Steve McConnell Text Banner

 

Car Wax Techniques

Overview | Wax | Wash | Clay Bar | Polish | Glass | Tires | Leather | Interior | Detailing Resources

See also Wax Overview | Waxing Technique | Wax Product Recommendations

When I'm polishing my car, I like to use an orbital buffer. But when I'm waxing my car, I haven't found that the machine helps very much and in fact I think it goes slower than it does by hand.

Applicator. I like to use a microfiber sponge to apply the wax. The name is not 100% accurate in that the "microfiber sponge" is really microfiber cloth wrapped around a regular sponge.

Surface Preparation. The surface of the car should be absolutely clean before you begin waxing. If it isn't clean, waxing will scrub grit into the surface and scratch your paint.

Direction to Apply the Wax. On top panels (hood, trunk, roof), use front-to-back motions. On side panels, use up-and-down motions. I'm not sure why this matters, but it seems to work. The main point, I think, is forget about the old "circular motion, wax on, wax off" idea. That's just a recipe for putting swirl marks on your car. If you drop the applicator, even if it looks clean put it in the wash and get a new one; it isn't worth the risk of grinding unseen grit into your finish.

How Thick to Apply the Wax. Most waxes work best when applying a very thin layer. You're going to rub off the excess anyway, so there's no benefit in putting it on thickly. I find it easier to apply thin layers when I keep the applicator slightly damp. I keep a spray bottle filled with water handy for this purpose.

Removing the Wax. Some waxes recommend immediate removal, some recommend letting them haze first, and some (notably Zaino) recommend a specified drying time of 15-30 minutes or more. Follow the manufacturer's directions in this regard. Remove the wax with a clean towel, turning the towel often to avoid scrubbing any foreign substance across the car. Be careful not to let the towel touch the ground. If it does, put it in the wash and get a new towel. I have gone back and forth between using large vs. small towels for this. The advantage of large towels is that you don't need as many of them. The disadvantages are that you have to keep refolding the towel and it's easier to accidentally drag part of a larger towel on the ground. I've mostly been using smaller towels lately.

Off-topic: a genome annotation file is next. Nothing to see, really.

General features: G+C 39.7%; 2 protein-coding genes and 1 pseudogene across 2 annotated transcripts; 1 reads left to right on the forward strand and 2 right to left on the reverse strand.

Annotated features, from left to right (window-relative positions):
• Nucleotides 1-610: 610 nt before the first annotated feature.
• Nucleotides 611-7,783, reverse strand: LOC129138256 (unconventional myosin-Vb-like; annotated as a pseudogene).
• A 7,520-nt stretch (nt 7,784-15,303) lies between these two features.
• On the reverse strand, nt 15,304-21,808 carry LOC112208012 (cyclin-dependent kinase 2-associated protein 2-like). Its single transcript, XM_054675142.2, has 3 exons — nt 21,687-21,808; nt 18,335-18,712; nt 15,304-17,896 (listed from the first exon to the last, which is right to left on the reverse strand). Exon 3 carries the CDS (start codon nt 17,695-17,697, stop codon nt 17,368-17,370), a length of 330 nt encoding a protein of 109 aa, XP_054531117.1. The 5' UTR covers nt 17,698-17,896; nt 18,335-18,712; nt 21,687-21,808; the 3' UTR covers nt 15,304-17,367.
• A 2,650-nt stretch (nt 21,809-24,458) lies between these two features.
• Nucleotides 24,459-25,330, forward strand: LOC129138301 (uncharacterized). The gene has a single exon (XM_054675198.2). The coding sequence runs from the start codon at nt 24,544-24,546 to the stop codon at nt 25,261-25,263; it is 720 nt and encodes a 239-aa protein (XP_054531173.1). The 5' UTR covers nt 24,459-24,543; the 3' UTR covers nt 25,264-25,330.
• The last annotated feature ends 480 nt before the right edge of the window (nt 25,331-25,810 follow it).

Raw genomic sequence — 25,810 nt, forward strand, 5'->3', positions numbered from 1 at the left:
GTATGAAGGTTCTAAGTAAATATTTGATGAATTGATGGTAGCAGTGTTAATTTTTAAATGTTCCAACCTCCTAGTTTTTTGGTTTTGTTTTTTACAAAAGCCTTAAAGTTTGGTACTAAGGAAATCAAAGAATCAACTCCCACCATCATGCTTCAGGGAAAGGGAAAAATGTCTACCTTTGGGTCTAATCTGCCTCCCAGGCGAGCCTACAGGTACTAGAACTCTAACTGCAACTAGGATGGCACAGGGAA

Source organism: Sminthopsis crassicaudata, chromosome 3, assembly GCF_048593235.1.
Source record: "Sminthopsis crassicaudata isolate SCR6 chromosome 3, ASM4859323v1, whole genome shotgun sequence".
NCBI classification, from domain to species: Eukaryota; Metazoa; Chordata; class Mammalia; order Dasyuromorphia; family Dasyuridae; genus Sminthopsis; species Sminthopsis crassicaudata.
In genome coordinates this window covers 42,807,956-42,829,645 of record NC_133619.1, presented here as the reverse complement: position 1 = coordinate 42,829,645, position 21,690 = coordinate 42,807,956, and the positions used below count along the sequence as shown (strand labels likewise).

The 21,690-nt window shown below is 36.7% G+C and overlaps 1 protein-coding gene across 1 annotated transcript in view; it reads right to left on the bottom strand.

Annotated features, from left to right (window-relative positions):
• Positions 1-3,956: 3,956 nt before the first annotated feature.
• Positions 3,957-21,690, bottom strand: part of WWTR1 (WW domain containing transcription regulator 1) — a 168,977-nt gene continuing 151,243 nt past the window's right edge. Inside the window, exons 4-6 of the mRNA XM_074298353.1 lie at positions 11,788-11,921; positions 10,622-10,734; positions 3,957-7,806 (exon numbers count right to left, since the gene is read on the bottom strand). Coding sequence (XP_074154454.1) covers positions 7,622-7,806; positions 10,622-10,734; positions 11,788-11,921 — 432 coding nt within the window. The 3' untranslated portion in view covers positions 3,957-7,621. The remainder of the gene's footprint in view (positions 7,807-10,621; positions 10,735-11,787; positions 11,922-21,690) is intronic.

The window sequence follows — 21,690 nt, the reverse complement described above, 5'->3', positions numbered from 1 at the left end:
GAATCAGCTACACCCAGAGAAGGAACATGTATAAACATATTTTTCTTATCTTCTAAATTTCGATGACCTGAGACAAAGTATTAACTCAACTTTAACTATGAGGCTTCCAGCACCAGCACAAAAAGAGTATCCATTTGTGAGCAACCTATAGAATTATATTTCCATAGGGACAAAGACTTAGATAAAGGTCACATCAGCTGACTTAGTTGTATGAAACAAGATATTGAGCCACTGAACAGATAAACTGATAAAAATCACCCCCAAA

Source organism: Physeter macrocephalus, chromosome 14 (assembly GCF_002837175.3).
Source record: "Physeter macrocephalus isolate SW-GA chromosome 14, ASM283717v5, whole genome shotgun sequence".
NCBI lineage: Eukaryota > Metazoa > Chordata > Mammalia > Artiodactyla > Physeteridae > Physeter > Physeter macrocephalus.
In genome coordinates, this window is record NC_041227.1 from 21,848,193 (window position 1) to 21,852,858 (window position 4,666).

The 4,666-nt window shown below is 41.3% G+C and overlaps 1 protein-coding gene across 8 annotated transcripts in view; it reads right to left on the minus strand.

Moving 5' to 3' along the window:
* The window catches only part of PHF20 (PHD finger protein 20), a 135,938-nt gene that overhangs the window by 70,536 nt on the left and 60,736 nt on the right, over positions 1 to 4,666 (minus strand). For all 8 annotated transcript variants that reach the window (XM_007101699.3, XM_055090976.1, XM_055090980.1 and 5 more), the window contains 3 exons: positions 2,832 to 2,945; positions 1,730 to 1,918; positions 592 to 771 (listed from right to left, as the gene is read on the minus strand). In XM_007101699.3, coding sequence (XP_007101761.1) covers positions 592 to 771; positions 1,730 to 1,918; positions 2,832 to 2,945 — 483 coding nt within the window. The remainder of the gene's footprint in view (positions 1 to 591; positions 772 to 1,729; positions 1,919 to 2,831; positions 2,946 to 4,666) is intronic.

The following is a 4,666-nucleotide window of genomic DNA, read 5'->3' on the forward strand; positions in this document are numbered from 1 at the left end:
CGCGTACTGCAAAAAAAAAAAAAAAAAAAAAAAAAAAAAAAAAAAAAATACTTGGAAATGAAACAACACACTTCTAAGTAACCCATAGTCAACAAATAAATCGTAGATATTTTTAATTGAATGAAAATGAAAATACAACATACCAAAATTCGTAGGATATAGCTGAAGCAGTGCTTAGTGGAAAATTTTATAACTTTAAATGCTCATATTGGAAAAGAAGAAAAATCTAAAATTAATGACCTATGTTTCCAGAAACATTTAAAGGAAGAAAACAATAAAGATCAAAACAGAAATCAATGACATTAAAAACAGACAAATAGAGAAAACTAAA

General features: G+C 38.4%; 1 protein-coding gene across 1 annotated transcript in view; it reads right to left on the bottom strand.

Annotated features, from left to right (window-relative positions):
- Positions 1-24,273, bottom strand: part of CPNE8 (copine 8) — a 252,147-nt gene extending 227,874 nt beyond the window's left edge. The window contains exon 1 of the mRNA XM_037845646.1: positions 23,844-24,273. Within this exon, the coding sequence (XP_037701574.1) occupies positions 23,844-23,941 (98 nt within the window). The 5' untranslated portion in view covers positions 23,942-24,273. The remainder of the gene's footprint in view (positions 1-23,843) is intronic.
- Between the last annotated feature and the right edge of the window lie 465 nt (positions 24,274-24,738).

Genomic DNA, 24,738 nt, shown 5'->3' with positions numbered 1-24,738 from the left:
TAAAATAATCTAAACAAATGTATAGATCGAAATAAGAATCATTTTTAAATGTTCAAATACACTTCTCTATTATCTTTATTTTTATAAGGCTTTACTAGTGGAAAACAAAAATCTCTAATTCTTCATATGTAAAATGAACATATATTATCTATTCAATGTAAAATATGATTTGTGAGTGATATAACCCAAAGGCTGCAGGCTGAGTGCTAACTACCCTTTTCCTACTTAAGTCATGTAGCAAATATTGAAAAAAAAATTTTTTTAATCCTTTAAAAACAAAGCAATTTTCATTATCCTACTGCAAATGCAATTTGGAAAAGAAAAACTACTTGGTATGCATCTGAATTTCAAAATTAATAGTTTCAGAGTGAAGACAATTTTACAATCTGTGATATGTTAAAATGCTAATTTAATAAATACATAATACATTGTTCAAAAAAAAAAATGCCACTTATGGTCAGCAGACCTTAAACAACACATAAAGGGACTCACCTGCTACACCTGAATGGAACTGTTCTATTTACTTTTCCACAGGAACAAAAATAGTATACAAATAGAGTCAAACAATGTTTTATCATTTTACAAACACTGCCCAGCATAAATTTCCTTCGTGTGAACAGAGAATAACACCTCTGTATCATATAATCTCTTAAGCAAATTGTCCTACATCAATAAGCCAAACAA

What Kind of Towels to Use. As with every other aspect of car detailing, there are strong opinions about whether 100% cotton or microfiber towels are better. I've used both, and both work well. The advantage of microfiber, which for me is compelling, is that the tiny fibers seem to do a better job of completely removing the wax, which essentially means that removing the wax and buffing the car occur simultaneously. Another way of saying the same thing is that, given the same wax, I think I get a slightly better shine when I remove the wax with microfiber rather than cotton. On the other hand, cotton towels seem easier to maintain than microfiber. Cotton seems to release the wax in the wash, whereas microfiber seems to hold on to some of it. You also have to be careful not to use fabric softener with microfiber. Fabric softener actually makes the fibers hard, which defeats the purpose of using microfiber in the first place. Chemical Guys have a micro-fiber cleaning detergent.

The Results. The pictures below are of my Audi right before I sold it. Not bad for 6 1/2 years old!

See Also

Wax Overview

Wax Product Recommendations

Email me at stevemcc@construx.com.